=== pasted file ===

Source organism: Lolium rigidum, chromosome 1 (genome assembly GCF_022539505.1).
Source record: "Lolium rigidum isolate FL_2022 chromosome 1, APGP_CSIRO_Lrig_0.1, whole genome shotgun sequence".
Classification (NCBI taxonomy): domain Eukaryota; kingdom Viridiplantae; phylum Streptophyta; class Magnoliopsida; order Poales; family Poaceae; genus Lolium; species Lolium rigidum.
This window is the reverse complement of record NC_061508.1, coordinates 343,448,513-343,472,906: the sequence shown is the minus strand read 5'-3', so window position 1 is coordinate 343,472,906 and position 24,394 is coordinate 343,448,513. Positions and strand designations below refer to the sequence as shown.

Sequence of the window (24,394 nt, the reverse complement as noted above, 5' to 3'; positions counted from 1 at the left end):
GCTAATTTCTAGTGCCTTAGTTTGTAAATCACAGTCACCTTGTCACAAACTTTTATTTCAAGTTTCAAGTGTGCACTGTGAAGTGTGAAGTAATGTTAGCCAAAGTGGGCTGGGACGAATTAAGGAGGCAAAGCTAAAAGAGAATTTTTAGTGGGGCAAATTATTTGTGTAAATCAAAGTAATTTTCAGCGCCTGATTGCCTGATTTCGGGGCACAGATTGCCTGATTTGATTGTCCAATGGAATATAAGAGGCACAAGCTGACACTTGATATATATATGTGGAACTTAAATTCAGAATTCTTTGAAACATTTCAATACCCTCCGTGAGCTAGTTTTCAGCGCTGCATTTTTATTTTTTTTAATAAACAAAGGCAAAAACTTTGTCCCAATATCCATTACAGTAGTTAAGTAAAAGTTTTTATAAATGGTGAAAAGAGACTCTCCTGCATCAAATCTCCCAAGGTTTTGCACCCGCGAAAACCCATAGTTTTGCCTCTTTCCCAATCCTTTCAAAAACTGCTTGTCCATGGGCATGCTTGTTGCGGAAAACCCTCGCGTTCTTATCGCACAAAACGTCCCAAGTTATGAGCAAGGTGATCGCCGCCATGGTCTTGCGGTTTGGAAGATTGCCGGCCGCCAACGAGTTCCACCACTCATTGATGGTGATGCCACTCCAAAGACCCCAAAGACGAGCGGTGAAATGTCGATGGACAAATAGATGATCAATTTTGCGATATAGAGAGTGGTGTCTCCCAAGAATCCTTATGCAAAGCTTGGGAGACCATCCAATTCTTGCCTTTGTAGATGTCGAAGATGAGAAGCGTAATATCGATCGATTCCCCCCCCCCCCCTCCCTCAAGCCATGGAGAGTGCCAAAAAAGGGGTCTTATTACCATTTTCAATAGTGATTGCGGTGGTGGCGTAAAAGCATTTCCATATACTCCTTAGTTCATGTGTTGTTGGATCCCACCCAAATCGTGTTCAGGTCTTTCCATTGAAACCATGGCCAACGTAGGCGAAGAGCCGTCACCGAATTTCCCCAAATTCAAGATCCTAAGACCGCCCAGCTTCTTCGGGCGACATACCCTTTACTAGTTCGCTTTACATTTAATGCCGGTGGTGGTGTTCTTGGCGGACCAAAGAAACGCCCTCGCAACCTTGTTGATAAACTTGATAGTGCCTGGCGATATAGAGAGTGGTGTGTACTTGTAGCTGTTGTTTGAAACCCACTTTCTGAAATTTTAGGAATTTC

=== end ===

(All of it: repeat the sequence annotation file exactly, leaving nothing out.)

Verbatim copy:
Source organism: Lolium rigidum, chromosome 1 (genome assembly GCF_022539505.1).
Source record: "Lolium rigidum isolate FL_2022 chromosome 1, APGP_CSIRO_Lrig_0.1, whole genome shotgun sequence".
Classification (NCBI taxonomy): domain Eukaryota; kingdom Viridiplantae; phylum Streptophyta; class Magnoliopsida; order Poales; family Poaceae; genus Lolium; species Lolium rigidum.
This window is the reverse complement of record NC_061508.1, coordinates 343,448,513-343,472,906: the sequence shown is the minus strand read 5'-3', so window position 1 is coordinate 343,472,906 and position 24,394 is coordinate 343,448,513. Positions and strand designations below refer to the sequence as shown.

Sequence of the window (24,394 nt, the reverse complement as noted above, 5' to 3'; positions counted from 1 at the left end):
GCTAATTTCTAGTGCCTTAGTTTGTAAATCACAGTCACCTTGTCACAAACTTTTATTTCAAGTTTCAAGTGTGCACTGTGAAGTGTGAAGTAATGTTAGCCAAAGTGGGCTGGGACGAATTAAGGAGGCAAAGCTAAAAGAGAATTTTTAGTGGGGCAAATTATTTGTGTAAATCAAAGTAATTTTCAGCGCCTGATTGCCTGATTTCGGGGCACAGATTGCCTGATTTGATTGTCCAATGGAATATAAGAGGCACAAGCTGACACTTGATATATATATGTGGAACTTAAATTCAGAATTCTTTGAAACATTTCAATACCCTCCGTGAGCTAGTTTTCAGCGCTGCATTTTTATTTTTTTTAATAAACAAAGGCAAAAACTTTGTCCCAATATCCATTACAGTAGTTAAGTAAAAGTTTTTATAAATGGTGAAAAGAGACTCTCCTGCATCAAATCTCCCAAGGTTTTGCACCCGCGAAAACCCATAGTTTTGCCTCTTTCCCAATCCTTTCAAAAACTGCTTGTCCATGGGCATGCTTGTTGCGGAAAACCCTCGCGTTCTTATCGCACAAAACGTCCCAAGTTATGAGCAAGGTGATCGCCGCCATGGTCTTGCGGTTTGGAAGATTGCCGGCCGCCAACGAGTTCCACCACTCATTGATGGTGATGCCACTCCAAAGACCCCAAAGACGAGCGGTGAAATGTCGATGGACAAATAGATGATCAATTTTGCGATATAGAGAGTGGTGTCTCCCAAGAATCCTTATGCAAAGCTTGGGAGACCATCCAATTCTTGCCTTTGTAGATGTCGAAGATGAGAAGCGTAATATCGATCGATTCCCCCCCCCCCCCTCCCTCAAGCCATGGAGAGTGCCAAAAAAGGGGTCTTATTACCATTTTCAATAGTGATTGCGGTGGTGGCGTAAAAGCATTTCCATATACTCCTTAGTTCATGTGTTGTTGGATCCCACCCAAATCGTGTTCAGGTCTTTCCATTGAAACCATGGCCAACGTAGGCGAAGAGCCGTCACCGAATTTCCCCAAATTCAAGATCCTAAGACCGCCCAGCTTCTTCGGGCGACATACCCTTTACTAGTTCGCTTTACATTTAATGCCGGTGGTGGTGTTCTTGGCGGACCAAAGAAACGCCCTCGCAACCTTGTTGATAAACTTGATAGTGCCTGGCGATATAGAGAGTGGTGTGTACTTGTAGCTGTTGTTTGAAACCCACTTTCTGAAATTTTAGGAATTTC